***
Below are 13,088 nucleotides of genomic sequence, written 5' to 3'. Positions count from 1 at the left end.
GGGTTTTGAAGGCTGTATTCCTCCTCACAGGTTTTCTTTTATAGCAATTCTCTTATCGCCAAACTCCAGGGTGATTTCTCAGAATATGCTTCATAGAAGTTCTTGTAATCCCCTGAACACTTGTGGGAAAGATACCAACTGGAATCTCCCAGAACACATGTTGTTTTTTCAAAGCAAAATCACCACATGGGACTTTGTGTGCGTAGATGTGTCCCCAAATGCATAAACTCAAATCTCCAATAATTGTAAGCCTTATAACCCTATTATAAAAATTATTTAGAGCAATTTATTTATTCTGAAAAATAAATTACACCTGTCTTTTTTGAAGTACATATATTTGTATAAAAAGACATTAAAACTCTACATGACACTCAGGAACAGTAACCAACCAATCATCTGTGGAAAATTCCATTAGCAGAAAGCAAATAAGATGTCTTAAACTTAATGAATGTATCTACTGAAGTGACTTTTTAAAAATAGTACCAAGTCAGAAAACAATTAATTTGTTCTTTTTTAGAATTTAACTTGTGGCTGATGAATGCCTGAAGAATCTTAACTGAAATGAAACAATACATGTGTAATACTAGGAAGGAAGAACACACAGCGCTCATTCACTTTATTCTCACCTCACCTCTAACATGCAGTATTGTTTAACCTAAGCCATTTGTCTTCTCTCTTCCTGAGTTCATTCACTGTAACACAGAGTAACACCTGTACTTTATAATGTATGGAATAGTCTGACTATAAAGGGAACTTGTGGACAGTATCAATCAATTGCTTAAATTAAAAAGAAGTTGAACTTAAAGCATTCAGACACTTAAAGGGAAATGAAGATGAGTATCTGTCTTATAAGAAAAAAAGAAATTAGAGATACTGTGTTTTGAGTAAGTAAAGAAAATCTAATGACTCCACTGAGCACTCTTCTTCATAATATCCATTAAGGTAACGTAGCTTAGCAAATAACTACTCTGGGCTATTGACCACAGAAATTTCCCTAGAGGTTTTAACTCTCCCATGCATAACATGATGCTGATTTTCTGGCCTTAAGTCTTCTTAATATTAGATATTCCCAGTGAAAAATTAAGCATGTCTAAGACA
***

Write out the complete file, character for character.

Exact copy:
Below are 13,088 nucleotides of genomic sequence, written 5' to 3'. Positions count from 1 at the left end.
GGGTTTTGAAGGCTGTATTCCTCCTCACAGGTTTTCTTTTATAGCAATTCTCTTATCGCCAAACTCCAGGGTGATTTCTCAGAATATGCTTCATAGAAGTTCTTGTAATCCCCTGAACACTTGTGGGAAAGATACCAACTGGAATCTCCCAGAACACATGTTGTTTTTTCAAAGCAAAATCACCACATGGGACTTTGTGTGCGTAGATGTGTCCCCAAATGCATAAACTCAAATCTCCAATAATTGTAAGCCTTATAACCCTATTATAAAAATTATTTAGAGCAATTTATTTATTCTGAAAAATAAATTACACCTGTCTTTTTTGAAGTACATATATTTGTATAAAAAGACATTAAAACTCTACATGACACTCAGGAACAGTAACCAACCAATCATCTGTGGAAAATTCCATTAGCAGAAAGCAAATAAGATGTCTTAAACTTAATGAATGTATCTACTGAAGTGACTTTTTAAAAATAGTACCAAGTCAGAAAACAATTAATTTGTTCTTTTTTAGAATTTAACTTGTGGCTGATGAATGCCTGAAGAATCTTAACTGAAATGAAACAATACATGTGTAATACTAGGAAGGAAGAACACACAGCGCTCATTCACTTTATTCTCACCTCACCTCTAACATGCAGTATTGTTTAACCTAAGCCATTTGTCTTCTCTCTTCCTGAGTTCATTCACTGTAACACAGAGTAACACCTGTACTTTATAATGTATGGAATAGTCTGACTATAAAGGGAACTTGTGGACAGTATCAATCAATTGCTTAAATTAAAAAGAAGTTGAACTTAAAGCATTCAGACACTTAAAGGGAAATGAAGATGAGTATCTGTCTTATAAGAAAAAAAGAAATTAGAGATACTGTGTTTTGAGTAAGTAAAGAAAATCTAATGACTCCACTGAGCACTCTTCTTCATAATATCCATTAAGGTAACGTAGCTTAGCAAATAACTACTCTGGGCTATTGACCACAGAAATTTCCCTAGAGGTTTTAACTCTCCCATGCATAACATGATGCTGATTTTCTGGCCTTAAGTCTTCTTAATATTAGATATTCCCAGTGAAAAATTAAGCATGTCTAAGACA